Wednesday, October 31, 2012

YA Reading, Round 4: More Issues!

More issues, more drama. According to YA lit, that's what being a teen is all about. I remember the teenage years being melodramatic, but eeesh, nothing like this!

Allison Van Diepen's Snitch is what, I guess, one could sort of classify as urban fiction (though not the sexy urban kind). Julia and her best friend Q are two of the only neutral kids in their Brooklyn high school, neutral meaning they're keeping out of gang life. It's a promise they made to each other back in middle school, and so far, they've done a good job at keeping it. But when a new boy, Eric, shows up and Julia finds herself falling for him, all her rules are broken. Snitch is a good, easy-to-read story about the complexities of gang life, the consequences of one's actions, and the lines of friendships and relationships. It's not too heavy but deals with some serious subjects. It was also next to impossible to find this book available anywhere in NYC! [I had to trek to a Queens PL branch and sign up for a card just to get this!] The copy I read was well-worn, so I get the impression that this is a popular book that speaks a message in just the right way to its intended audience.

Down to the Bone by Mayra Lazara Dole has a great story premise. Laura attends a Catholic high school in Miami and is about to celebrate her two-year anniversary with her girlfriend, Marlena. But then one slip of a passed note in class, and Laura's entire world finds out that she has a girlfriend. On top of the taunts from peers and being disowned by her very traditional Cuban mother, Laura also gets dumped. So her life is in shambles, and it feels like it was for nothing. Laura is strong, though, and she works to put her life and relationships back on track while figuring out exactly who she is. Now, I am completely split on whether to recommend this book or not. First and foremost, the writing was terrible. The author is Cuban, and I can't figure out if this is a translation from the original Spanish version. Regardless, the dialogue is incredibly choppy and unrealistic, and a lot of the colloquial phrases just don't make sense [this is where it could be a victim of poor translation]. However, I really commend the subject matter and how it was handled. One of the most interesting aspects to Laura's story is that she never defines herself as "gay." She's had one girlfriend but can't classify herself strictly as a "lesbian," and I thought this was a great point to bring up for teens (or anyone) struggling with their sexual identity. The supporting characters in Laura's story were pretty one-dimensional (especially her mother, who I found to be one of the story's weakest parts), but it's Laura that matters. We follow her situation and she how she handles it on her own.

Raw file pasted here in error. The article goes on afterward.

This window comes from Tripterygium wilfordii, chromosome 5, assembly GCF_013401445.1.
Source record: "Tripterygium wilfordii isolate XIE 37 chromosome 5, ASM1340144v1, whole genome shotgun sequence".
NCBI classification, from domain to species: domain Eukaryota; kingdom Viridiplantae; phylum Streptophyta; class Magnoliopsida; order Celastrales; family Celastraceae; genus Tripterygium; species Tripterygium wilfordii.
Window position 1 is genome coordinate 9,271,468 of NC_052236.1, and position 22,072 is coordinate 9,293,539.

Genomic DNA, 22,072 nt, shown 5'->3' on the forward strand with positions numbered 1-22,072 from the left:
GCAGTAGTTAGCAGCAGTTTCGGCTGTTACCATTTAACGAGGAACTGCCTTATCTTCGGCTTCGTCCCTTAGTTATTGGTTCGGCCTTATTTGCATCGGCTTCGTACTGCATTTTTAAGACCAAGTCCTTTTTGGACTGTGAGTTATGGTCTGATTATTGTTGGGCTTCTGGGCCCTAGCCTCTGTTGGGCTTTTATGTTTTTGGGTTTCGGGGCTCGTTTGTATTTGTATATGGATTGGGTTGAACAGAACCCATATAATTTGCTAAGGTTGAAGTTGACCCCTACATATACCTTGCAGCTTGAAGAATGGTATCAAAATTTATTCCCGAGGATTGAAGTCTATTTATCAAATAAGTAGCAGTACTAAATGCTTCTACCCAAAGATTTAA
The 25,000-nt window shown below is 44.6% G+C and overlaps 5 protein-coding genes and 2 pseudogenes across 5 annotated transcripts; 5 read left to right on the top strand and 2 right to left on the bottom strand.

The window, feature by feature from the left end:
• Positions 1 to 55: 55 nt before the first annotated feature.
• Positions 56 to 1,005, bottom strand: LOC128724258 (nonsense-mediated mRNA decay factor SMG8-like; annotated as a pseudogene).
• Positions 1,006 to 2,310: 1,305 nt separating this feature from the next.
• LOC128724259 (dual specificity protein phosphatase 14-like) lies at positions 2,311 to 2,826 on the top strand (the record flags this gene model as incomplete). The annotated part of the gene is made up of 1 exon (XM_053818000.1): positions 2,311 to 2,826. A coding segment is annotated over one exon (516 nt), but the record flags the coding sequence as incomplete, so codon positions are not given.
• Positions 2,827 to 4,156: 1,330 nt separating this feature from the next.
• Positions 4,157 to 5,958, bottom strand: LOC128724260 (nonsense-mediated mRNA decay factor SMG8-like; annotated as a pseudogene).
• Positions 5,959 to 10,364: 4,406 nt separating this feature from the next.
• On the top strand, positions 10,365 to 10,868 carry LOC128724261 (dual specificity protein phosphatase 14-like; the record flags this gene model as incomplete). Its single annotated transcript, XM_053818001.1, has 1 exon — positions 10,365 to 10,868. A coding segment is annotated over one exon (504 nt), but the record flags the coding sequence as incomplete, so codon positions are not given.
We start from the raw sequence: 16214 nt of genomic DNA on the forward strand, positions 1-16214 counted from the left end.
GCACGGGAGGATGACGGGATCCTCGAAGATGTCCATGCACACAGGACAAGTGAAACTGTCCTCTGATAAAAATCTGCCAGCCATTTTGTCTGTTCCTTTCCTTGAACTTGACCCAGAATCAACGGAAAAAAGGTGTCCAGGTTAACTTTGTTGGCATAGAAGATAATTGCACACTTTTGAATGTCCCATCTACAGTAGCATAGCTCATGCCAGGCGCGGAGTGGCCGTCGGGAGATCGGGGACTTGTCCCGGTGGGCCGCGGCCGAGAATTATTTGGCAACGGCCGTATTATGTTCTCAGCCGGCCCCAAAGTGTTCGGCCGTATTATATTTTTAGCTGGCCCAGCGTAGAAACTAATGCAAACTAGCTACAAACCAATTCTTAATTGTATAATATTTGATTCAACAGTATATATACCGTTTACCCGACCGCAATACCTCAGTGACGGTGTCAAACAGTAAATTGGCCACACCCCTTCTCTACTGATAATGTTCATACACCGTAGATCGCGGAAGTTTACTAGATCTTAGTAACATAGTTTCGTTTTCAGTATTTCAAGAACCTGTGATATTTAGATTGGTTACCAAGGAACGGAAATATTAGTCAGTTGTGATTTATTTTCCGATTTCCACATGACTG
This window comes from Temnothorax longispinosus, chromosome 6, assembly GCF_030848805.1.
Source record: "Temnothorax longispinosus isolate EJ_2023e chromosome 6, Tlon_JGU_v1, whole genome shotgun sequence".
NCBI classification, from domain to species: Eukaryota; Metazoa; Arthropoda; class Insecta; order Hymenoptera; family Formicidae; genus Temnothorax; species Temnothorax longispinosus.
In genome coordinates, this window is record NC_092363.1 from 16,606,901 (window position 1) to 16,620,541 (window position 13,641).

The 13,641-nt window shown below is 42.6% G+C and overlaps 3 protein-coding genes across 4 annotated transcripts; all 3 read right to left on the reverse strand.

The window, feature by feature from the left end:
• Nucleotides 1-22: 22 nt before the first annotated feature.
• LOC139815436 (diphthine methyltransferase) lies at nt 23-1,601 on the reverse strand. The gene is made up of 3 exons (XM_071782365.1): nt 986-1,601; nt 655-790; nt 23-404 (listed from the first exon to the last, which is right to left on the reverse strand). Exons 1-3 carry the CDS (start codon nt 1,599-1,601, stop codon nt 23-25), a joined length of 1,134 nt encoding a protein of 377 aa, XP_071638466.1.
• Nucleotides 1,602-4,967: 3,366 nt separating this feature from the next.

Cecilia Galante's The Patron Saint of Butterflies is another one of those YA novels that introduces you to a different kind of that has its own controversy surrounding it. Agnes and Honey have grown up in the Mount Blessing religious community, where their life follows the strict rules of their prophet, Emmanuel.  Though they've always been friends, they are incredibly different. Agnes is an Emmanuel devotee—a Believer down to her core. Honey, on the other hand, thinks, essentially, that it's all a load of crap. A surprise visit from Agnes' grandmother, Nana Pete, reveals some things about the community that Emmanuel is very eager to keep quiet, and Nana Pete doesn't take it all so lightly. She kidnaps Agnes, Honey, and Agnes' brother Benny to escape, and that's where their story of discovery begins. This book has a lot of action and twists (though, fairly predictable to me as an adult reader) that will keep a reader engrossed. It's got the same draw as The Chosen One in that it follows fairly ordinary, relatable teens who are living in extraordinary circumstances.

Last but not least, Angela Johnson's The First Part Last is a really short, simple book that's garnered lots of prestigious YA awards. Bobby is your basic teenager—he's sometimes reckless, sometimes thoughtful, sometimes acts older than he is, sometimes still acts like a child. The only difference between him and every other teenage boy is that he's also a father. Once his girlfriend Nina got pregnant, childhood ended for both of them real fast, and they faced new decisions, the biggest one being whether they're even going to keep the baby. Bobby's story is told through alternating, fractured chapters that go back in time to tell his full experience—with Nina, with his friends, with his parents, before the baby, and in the present. It's a good book for provoking thought and discussion, and teens should be able to get through it easily. It does a good job reflecting the scattered thoughts that one experiences. And one of my favorite parts about it is how it's so ethnically "neutral," if that makes sense. You never get any sort of racial background or description to most of the characters, which makes this story even more relatable to a wide audience.

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